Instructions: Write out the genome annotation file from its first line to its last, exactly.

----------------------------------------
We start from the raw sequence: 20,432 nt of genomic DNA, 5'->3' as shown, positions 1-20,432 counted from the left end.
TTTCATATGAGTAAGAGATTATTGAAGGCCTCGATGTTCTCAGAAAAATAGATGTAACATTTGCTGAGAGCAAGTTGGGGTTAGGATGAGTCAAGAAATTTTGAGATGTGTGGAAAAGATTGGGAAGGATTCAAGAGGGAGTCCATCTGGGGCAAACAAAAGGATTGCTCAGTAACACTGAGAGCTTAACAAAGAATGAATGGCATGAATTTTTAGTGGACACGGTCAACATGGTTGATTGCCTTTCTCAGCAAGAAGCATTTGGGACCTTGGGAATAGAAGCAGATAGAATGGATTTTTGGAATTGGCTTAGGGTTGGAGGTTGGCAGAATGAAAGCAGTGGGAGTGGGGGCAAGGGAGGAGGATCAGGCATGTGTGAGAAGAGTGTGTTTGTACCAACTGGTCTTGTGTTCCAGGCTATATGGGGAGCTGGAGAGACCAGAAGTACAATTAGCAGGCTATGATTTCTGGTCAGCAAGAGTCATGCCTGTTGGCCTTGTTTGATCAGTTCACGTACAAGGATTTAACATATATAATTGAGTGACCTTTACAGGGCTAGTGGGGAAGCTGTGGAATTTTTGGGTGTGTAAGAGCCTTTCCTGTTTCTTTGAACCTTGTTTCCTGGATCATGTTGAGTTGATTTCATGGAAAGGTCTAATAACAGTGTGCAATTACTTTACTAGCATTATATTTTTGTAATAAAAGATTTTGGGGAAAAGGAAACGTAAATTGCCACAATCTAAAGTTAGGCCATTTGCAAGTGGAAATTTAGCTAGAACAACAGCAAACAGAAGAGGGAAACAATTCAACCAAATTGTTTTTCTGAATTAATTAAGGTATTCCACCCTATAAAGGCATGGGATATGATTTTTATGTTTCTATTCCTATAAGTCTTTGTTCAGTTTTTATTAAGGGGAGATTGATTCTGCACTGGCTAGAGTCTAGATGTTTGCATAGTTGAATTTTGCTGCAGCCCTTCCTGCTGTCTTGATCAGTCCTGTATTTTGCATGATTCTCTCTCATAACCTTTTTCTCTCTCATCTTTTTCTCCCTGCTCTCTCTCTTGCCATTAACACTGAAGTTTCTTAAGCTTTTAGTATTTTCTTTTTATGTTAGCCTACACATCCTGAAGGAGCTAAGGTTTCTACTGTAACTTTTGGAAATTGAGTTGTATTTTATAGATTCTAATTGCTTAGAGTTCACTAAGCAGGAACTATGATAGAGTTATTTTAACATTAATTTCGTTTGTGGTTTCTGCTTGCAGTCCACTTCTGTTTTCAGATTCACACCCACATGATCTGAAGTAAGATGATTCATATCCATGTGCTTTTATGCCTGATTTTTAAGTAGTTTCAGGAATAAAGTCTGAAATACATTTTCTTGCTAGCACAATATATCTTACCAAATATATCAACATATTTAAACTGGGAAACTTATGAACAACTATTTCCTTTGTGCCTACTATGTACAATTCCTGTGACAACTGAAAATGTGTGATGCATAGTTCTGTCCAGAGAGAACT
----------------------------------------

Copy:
We start from the raw sequence: 20,432 nt of genomic DNA, 5'->3' as shown, positions 1-20,432 counted from the left end.
TTTCATATGAGTAAGAGATTATTGAAGGCCTCGATGTTCTCAGAAAAATAGATGTAACATTTGCTGAGAGCAAGTTGGGGTTAGGATGAGTCAAGAAATTTTGAGATGTGTGGAAAAGATTGGGAAGGATTCAAGAGGGAGTCCATCTGGGGCAAACAAAAGGATTGCTCAGTAACACTGAGAGCTTAACAAAGAATGAATGGCATGAATTTTTAGTGGACACGGTCAACATGGTTGATTGCCTTTCTCAGCAAGAAGCATTTGGGACCTTGGGAATAGAAGCAGATAGAATGGATTTTTGGAATTGGCTTAGGGTTGGAGGTTGGCAGAATGAAAGCAGTGGGAGTGGGGGCAAGGGAGGAGGATCAGGCATGTGTGAGAAGAGTGTGTTTGTACCAACTGGTCTTGTGTTCCAGGCTATATGGGGAGCTGGAGAGACCAGAAGTACAATTAGCAGGCTATGATTTCTGGTCAGCAAGAGTCATGCCTGTTGGCCTTGTTTGATCAGTTCACGTACAAGGATTTAACATATATAATTGAGTGACCTTTACAGGGCTAGTGGGGAAGCTGTGGAATTTTTGGGTGTGTAAGAGCCTTTCCTGTTTCTTTGAACCTTGTTTCCTGGATCATGTTGAGTTGATTTCATGGAAAGGTCTAATAACAGTGTGCAATTACTTTACTAGCATTATATTTTTGTAATAAAAGATTTTGGGGAAAAGGAAACGTAAATTGCCACAATCTAAAGTTAGGCCATTTGCAAGTGGAAATTTAGCTAGAACAACAGCAAACAGAAGAGGGAAACAATTCAACCAAATTGTTTTTCTGAATTAATTAAGGTATTCCACCCTATAAAGGCATGGGATATGATTTTTATGTTTCTATTCCTATAAGTCTTTGTTCAGTTTTTATTAAGGGGAGATTGATTCTGCACTGGCTAGAGTCTAGATGTTTGCATAGTTGAATTTTGCTGCAGCCCTTCCTGCTGTCTTGATCAGTCCTGTATTTTGCATGATTCTCTCTCATAACCTTTTTCTCTCTCATCTTTTTCTCCCTGCTCTCTCTCTTGCCATTAACACTGAAGTTTCTTAAGCTTTTAGTATTTTCTTTTTATGTTAGCCTACACATCCTGAAGGAGCTAAGGTTTCTACTGTAACTTTTGGAAATTGAGTTGTATTTTATAGATTCTAATTGCTTAGAGTTCACTAAGCAGGAACTATGATAGAGTTATTTTAACATTAATTTCGTTTGTGGTTTCTGCTTGCAGTCCACTTCTGTTTTCAGATTCACACCCACATGATCTGAAGTAAGATGATTCATATCCATGTGCTTTTATGCCTGATTTTTAAGTAGTTTCAGGAATAAAGTCTGAAATACATTTTCTTGCTAGCACAATATATCTTACCAAATATATCAACATATTTAAACTGGGAAACTTATGAACAACTATTTCCTTTGTGCCTACTATGTACAATTCCTGTGACAACTGAAAATGTGTGATGCATAGTTCTGTCCAGAGAGAACT